What is Cargo Shipping Crisis & How to Overcome It?

As the all-important Christmas shopping season slowly approaches, business owners and retailers worry that a global shipping crisis will leave the store shelves empty, send prices skyrocketing, and affect inflation and the US economy.

It is not just brick-and-mortar and eCommerce giants that depend on the Christmas season for a massive chunk of their yearly profits, but also most small retail businesses depend on the holiday shopping season to flourish.

What’s The Cargo Shipping Crisis?

What’s The Cargo Shipping Crisis

You know how ships are vital for the global economy—shipping everything from frozen goods to computer parts across the globe. However, they have been subjected to a cargo shipping crisis for quite some time.

Do you still recall when container ships got stuck in the Suez Canal? That trivial occasion observed how international trade could suffer because of global supply chain disruption before the COVID pandemic. The blockage on Suez Canal caused more disruption to the flow of goods globally.

That event also caused a backlog of ships waiting to pass through. Did you know that it was expected that the incident would cost at least $400 million each day in lost productivity? That supply chain crisis demonstrates the value of global trade.

When global supply chains get interrupted, it could ripple effect on businesses and buyers globally. Everyone depends on international trade, further implying the need to have an efficient system in place. Doing so will stop disruptions like this from taking place again.

Container Shipping Crisis 2022

Container Shipping Crisis 2022

You’re pretty much aware of the impact of the coronavirus on international trade and supply chains by now. The COVID-19 pandemic has resulted in a sharp decline in demand, as factories have been forced to close, and customers and consumers have been staying home.

That lead to a surplus of products, resulting in a sharp decline in sea freight rates. On top of that, many container shipping firms have encountered disruption to the supply chain.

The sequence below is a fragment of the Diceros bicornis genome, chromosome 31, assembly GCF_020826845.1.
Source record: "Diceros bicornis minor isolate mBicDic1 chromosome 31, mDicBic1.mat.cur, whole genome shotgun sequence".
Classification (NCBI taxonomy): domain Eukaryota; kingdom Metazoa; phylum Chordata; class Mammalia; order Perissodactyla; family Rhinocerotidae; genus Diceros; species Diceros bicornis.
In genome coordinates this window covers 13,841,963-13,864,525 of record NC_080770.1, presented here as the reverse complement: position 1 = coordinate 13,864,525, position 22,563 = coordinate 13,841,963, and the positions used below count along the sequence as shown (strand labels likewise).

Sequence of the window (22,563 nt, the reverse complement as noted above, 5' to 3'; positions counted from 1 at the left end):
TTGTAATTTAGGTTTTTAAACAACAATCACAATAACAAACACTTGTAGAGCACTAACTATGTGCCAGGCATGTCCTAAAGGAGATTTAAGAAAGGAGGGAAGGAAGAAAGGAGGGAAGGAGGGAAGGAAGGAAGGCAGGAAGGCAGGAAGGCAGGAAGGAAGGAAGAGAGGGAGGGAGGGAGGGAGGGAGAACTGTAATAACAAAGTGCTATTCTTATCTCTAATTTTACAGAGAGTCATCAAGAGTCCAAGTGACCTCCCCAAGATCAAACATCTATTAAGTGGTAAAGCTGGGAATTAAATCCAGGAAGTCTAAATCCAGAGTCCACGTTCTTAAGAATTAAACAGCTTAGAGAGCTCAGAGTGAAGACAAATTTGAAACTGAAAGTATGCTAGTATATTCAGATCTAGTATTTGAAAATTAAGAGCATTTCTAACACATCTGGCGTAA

In the end, the global sea freight market was anticipated to stay in a state of flux for the foreseeable future. The effect of the pandemic is unsettling and severe at the same time. Nonetheless, the global shipping industry is trying to cope with the turbulence of the shipping crisis 2022 one step at a time.

What’s Causing the International Shipping Crisis?

What’s Causing the International Shipping Crisis?

Virtually all materials brought in from other parts of the world have suffered. In the past few years, the pandemic ruptured the logistics network, and the cargo lines have yet to return to normal.

Keep reading and find out more about the shipping crisis explained:

The logjam, port congestion, and container shortage

Keep in mind that a logjam, port congestion, and shortages of shipping containers are the major reasons for the shipping crisis.

One of the most crucial aspects of international trade is transporting goods via sea. However, the efficiency of such a system was compromised by a growing issue: container stacking.

When containers are unloaded at the port, they’re often stacked on top of one another without reaching their final destination. That can produce a logjam with vessel fleets, making it hard for new shipments to reach their destination.

UK trucker shortage

The shortage of UK truck drivers is having unforeseen impacts on sea freight, with costs increasing as a result. The trucking shortage has been caused by factors like the pandemic and Brexit.

With that, most big and smaller companies were forced to cancel their shipments (called blank sailings). That resulted in a decrease in accessible capacity, driving up the costs for those who still need to ship products.

Also, the shortages in trucks have a big effect on port operations. Ships are delayed when waiting for cargo to be unloaded and loaded. The scenario is unlikely to go away anytime soon. Therefore, global shipping companies should embrace more disruption in the global shipping industry.

Port congestion

Port congestion is another global shipping concern that can impact maritime trade. It takes place when the number of ships trying to enter a port goes beyond the port’s capacity, causing delays in shipping and increased costs for importers and shippers.

Also, congestion can result in environmental concerns, as ships must wait for days or weeks to enter the port. That can result in ship emissions being released into the atmosphere. To avoid congestion, ports should handle their ship traffic and make sure they have sufficient space to accommodate every vessel wanting to enter.